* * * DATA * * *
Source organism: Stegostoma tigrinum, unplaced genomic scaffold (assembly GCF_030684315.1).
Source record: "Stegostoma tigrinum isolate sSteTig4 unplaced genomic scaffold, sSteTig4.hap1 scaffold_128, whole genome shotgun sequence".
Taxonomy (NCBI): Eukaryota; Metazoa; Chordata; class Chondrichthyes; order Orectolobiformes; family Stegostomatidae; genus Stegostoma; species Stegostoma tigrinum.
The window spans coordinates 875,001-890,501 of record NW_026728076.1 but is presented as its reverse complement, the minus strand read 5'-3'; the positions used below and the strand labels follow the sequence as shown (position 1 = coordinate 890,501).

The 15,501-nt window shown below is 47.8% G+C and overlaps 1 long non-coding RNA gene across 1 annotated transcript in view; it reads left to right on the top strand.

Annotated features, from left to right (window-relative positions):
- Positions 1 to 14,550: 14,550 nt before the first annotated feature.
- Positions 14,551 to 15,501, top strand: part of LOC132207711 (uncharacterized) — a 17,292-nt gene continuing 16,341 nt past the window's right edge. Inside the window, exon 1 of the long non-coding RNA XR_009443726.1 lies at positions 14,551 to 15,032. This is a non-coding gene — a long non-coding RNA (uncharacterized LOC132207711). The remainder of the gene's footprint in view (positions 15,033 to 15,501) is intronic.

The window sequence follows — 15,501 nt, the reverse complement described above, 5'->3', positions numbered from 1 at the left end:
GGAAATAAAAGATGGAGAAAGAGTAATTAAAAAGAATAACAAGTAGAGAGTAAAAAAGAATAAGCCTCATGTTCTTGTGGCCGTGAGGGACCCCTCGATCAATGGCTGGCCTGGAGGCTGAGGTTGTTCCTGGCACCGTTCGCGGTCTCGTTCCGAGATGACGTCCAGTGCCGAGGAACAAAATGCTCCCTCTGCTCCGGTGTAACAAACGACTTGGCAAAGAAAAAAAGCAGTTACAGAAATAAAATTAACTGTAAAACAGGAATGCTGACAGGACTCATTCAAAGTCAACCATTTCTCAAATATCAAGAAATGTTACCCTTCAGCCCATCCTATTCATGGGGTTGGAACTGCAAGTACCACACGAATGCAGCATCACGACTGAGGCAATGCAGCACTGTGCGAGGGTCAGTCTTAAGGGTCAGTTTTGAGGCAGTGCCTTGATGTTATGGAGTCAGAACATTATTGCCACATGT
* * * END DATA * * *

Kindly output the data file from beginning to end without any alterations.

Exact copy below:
Source organism: Stegostoma tigrinum, unplaced genomic scaffold (assembly GCF_030684315.1).
Source record: "Stegostoma tigrinum isolate sSteTig4 unplaced genomic scaffold, sSteTig4.hap1 scaffold_128, whole genome shotgun sequence".
Taxonomy (NCBI): Eukaryota; Metazoa; Chordata; class Chondrichthyes; order Orectolobiformes; family Stegostomatidae; genus Stegostoma; species Stegostoma tigrinum.
The window spans coordinates 875,001-890,501 of record NW_026728076.1 but is presented as its reverse complement, the minus strand read 5'-3'; the positions used below and the strand labels follow the sequence as shown (position 1 = coordinate 890,501).

The 15,501-nt window shown below is 47.8% G+C and overlaps 1 long non-coding RNA gene across 1 annotated transcript in view; it reads left to right on the top strand.

Annotated features, from left to right (window-relative positions):
- Positions 1 to 14,550: 14,550 nt before the first annotated feature.
- Positions 14,551 to 15,501, top strand: part of LOC132207711 (uncharacterized) — a 17,292-nt gene continuing 16,341 nt past the window's right edge. Inside the window, exon 1 of the long non-coding RNA XR_009443726.1 lies at positions 14,551 to 15,032. This is a non-coding gene — a long non-coding RNA (uncharacterized LOC132207711). The remainder of the gene's footprint in view (positions 15,033 to 15,501) is intronic.

The window sequence follows — 15,501 nt, the reverse complement described above, 5'->3', positions numbered from 1 at the left end:
GGAAATAAAAGATGGAGAAAGAGTAATTAAAAAGAATAACAAGTAGAGAGTAAAAAAGAATAAGCCTCATGTTCTTGTGGCCGTGAGGGACCCCTCGATCAATGGCTGGCCTGGAGGCTGAGGTTGTTCCTGGCACCGTTCGCGGTCTCGTTCCGAGATGACGTCCAGTGCCGAGGAACAAAATGCTCCCTCTGCTCCGGTGTAACAAACGACTTGGCAAAGAAAAAAAGCAGTTACAGAAATAAAATTAACTGTAAAACAGGAATGCTGACAGGACTCATTCAAAGTCAACCATTTCTCAAATATCAAGAAATGTTACCCTTCAGCCCATCCTATTCATGGGGTTGGAACTGCAAGTACCACACGAATGCAGCATCACGACTGAGGCAATGCAGCACTGTGCGAGGGTCAGTCTTAAGGGTCAGTTTTGAGGCAGTGCCTTGATGTTATGGAGTCAGAACATTATTGCCACATGT